Murray J. McAllister, PsyD
Murray J. McAllister, PsyD, is a pain psychologist and consults to health systems on improving pain. He is the editor and founder of the Institute for Chronic Pain (ICP). The ICP is an educational and public policy think tank. In its mission is to lead the field in making pain management more empirically supported, the ICP provides academic quality information on chronic pain that is approachable to patients and their families.
Coping-based healthcare is often misunderstood in society and, as a result, it is commonly neglected by healthcare providers and patients alike. Examples of such care are chronic pain rehabilitation for pain disorders, cardiac rehabilitation for heart disease, psychotherapy for mental health disorders, or diabetic education for diabetes. These therapies are often the last thing that healthcare providers recommend or the last thing people are willing to try, even though they are typically some of the most effective treatments for their respective conditions.
No doubt, the words of this title have been uttered countless times by countless people with chronic pain. In my work in chronic pain rehabilitation, someone tends to say it to me most everyday. It often comes when discussing the effectiveness of chronic pain rehabilitation, which focuses on coaching people how to self-manage pain.
Often in discussions of chronic pain and its treatments, self-management gets neglected as a viable option. It gets forgotten about. Or perhaps it just never comes to mind when patients or providers talk about the ways to successfully manage pain. Instead, stakeholders in the field tend to focus on the use of medications or interventional procedures or surgeries.
We live in an interesting time within the field of pain management. We literally have two competing ways of understanding the nature of pain – what it is and how it works and what to do about it.
Recent data in the Lancet show that as societies become increasingly industrialized around the world, rates of low back pain, migraine, depression, obesity and type 2 diabetes increase (among other conditions). It's an interesting commentary on the social determinants of health.
In the last post, we discussed the nature of perfectionism and the problems associated with it. Specifically, we reviewed how perfectionism is problematic and how perfectionism leads to poor coping with chronic pain. In this post, let’s review some basic ways to begin to overcome perfectionism.
While clinical lore is that perfectionists are more prone to the development of chronic pain, it may just be that perfectionists are more likely to seek care for their chronic pain. Reason? Perfectionists with chronic pain are more prone to behavioral exacerbations of pain as well as anxiety and depression. Let’s see how.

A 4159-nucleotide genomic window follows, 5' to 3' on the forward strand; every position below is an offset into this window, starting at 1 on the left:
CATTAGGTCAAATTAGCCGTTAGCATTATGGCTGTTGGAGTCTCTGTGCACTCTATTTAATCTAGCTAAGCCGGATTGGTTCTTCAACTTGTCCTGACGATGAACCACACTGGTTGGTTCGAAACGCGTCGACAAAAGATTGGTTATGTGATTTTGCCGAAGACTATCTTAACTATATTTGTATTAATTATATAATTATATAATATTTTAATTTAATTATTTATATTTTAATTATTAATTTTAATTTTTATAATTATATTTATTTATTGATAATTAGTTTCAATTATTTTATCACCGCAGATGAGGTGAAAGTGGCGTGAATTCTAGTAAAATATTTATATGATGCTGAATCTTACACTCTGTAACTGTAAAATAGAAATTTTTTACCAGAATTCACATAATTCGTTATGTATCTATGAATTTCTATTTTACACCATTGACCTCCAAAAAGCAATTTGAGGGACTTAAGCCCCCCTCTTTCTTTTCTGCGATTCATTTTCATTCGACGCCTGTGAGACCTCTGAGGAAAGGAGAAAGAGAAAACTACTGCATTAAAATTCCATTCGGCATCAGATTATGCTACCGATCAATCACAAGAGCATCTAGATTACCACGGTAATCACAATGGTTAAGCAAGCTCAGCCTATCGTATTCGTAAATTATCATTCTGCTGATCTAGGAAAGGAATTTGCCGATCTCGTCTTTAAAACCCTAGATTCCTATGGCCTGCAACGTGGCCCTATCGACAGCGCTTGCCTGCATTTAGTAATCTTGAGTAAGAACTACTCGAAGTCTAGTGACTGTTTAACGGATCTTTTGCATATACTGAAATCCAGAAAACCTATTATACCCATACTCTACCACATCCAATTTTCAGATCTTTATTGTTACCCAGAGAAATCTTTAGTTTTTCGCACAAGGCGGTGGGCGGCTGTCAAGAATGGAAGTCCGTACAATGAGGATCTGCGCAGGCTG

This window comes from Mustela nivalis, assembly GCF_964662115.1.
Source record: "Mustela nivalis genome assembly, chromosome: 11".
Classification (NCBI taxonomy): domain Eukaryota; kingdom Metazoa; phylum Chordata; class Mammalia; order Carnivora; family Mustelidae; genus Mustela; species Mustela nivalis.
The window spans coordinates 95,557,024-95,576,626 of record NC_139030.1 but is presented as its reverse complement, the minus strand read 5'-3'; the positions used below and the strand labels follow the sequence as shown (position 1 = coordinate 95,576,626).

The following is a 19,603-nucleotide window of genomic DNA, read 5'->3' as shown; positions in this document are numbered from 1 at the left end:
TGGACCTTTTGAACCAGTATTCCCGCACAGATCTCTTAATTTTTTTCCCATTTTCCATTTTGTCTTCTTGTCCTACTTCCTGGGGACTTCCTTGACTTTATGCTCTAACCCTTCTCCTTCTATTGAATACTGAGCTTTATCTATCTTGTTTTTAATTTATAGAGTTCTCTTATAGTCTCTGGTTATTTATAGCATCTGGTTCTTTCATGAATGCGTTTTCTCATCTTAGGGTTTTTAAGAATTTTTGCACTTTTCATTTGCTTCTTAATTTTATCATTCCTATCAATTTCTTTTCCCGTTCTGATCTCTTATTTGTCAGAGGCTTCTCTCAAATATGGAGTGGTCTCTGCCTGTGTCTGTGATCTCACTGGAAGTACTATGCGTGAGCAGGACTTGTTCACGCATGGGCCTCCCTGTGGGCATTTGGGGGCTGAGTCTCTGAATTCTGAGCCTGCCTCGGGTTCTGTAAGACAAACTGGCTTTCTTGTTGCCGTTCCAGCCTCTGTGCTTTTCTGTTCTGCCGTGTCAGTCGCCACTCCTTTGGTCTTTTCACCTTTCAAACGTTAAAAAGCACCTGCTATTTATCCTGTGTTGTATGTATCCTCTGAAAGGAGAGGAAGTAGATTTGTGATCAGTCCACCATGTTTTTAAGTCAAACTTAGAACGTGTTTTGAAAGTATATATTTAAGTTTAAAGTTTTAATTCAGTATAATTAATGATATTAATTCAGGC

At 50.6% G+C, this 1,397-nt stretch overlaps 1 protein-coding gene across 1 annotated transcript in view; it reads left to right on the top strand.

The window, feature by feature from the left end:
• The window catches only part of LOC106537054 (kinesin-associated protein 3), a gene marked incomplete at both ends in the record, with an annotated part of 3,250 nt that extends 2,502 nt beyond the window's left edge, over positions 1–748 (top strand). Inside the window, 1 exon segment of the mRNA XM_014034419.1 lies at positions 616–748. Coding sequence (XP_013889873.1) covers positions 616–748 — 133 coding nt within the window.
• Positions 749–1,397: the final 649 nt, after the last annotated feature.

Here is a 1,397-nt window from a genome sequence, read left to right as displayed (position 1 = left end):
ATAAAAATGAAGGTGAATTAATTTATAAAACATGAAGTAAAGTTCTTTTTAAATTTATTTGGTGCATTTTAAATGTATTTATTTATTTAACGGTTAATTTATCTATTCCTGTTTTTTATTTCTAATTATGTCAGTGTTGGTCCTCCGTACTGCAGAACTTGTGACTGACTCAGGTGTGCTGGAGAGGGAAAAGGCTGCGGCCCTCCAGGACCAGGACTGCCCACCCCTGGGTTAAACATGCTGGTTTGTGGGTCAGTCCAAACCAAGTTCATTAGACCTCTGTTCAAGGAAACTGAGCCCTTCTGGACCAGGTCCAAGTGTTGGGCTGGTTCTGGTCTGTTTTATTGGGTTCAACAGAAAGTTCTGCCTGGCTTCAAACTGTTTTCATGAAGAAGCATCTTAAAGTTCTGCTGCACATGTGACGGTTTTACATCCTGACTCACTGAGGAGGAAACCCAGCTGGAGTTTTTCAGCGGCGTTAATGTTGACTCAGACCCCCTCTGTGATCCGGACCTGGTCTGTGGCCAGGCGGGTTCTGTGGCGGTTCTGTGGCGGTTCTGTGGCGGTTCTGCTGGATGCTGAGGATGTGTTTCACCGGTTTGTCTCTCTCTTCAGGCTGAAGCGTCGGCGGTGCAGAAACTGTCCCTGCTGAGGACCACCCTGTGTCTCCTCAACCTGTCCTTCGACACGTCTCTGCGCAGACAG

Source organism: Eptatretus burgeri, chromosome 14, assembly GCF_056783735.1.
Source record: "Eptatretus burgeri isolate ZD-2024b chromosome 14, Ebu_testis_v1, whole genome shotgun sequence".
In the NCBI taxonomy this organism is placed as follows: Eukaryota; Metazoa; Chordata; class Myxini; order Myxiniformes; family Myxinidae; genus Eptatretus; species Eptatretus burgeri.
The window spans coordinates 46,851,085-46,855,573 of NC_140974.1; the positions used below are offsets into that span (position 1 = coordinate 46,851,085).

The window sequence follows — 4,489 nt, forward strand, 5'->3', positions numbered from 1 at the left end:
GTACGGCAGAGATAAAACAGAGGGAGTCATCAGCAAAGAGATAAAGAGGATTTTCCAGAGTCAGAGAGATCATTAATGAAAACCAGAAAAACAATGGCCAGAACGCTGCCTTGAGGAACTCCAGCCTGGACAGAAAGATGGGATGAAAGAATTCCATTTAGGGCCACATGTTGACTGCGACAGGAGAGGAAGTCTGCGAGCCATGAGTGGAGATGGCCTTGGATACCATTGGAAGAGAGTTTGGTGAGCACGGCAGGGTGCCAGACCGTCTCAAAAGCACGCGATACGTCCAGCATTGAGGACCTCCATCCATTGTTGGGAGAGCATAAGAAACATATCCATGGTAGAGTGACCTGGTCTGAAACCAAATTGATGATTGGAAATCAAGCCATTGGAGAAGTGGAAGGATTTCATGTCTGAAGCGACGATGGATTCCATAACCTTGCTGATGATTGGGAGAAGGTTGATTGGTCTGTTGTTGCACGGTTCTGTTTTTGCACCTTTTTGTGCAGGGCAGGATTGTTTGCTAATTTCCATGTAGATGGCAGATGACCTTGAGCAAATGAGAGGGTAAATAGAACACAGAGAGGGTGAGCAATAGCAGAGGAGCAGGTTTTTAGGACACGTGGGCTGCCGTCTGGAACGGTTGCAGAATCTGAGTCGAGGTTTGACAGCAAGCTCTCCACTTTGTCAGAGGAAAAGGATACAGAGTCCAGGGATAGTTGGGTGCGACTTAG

Coping gets short shrift in our healthcare system. We don’t spend a lot of time or money on it. Instead, we devote the vast majority of our healthcare resources to various procedures and medications that attempt to cure conditions, or at the very least attempt to get rid of the symptoms that on-going health conditions cause. We hardly spend any time or money on what patients themselves can do to keep the conditions from disrupting their lives.
Contexts matter. The same joke might go over in very different ways, depending on whether it’s told by a comedian in front of an audience at a comedy club or told by an applicant in the middle of a job interview. An action done over and over again might be considered in one context an admirable example of perseverance in the face of adversity, whereas in another context it might be considered an exercise in futility.
The Institute for Chronic Pain has a new content page on our website entitled: Why Healthcare Providers Deliver Ineffective Care. As is our custom, we announce such additions to the website on our blog and provide a little introduction to it. The content on this new page of the website is particularly important to me because providing content like it is one of the reasons why I founded the Institute. It’s not too far of a stretch to say that it’s why we do what we do. By way of introduction, then, I’d like to explain.
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Shame is an emotion that we don’t talk about much in pain management. We should, though, because people with persistent pain commonly experience shame in the interactions that they have with healthcare providers, friends and family. What is shame? Shame…
Cognitive behavioral therapy is a traditional form of therapy that is used for a great many types of health conditions. Historically beginning in the 1970’s, it was first used as treatments for chronic pain and depression,1, 2 but later applied to…
People are sometimes surprised that there are psychologists who are not mental health providers. It’s also true for people with persistent pain who might wonder why their physician referred them to a psychologist for the management of pain. ‘I’m not…
You’d think that we’d all agree on what back pain is. Pain in the low back is almost as common as days of the week. Most everyone has had or will have back pain in the course of their lives…
Twenty some odd years ago, the American Academy of Pain Medicine and the American Pain Society, two large pain-related professional organizations, teamed up to agree upon what it means to have both chronic pain and be addicted to opioid pain…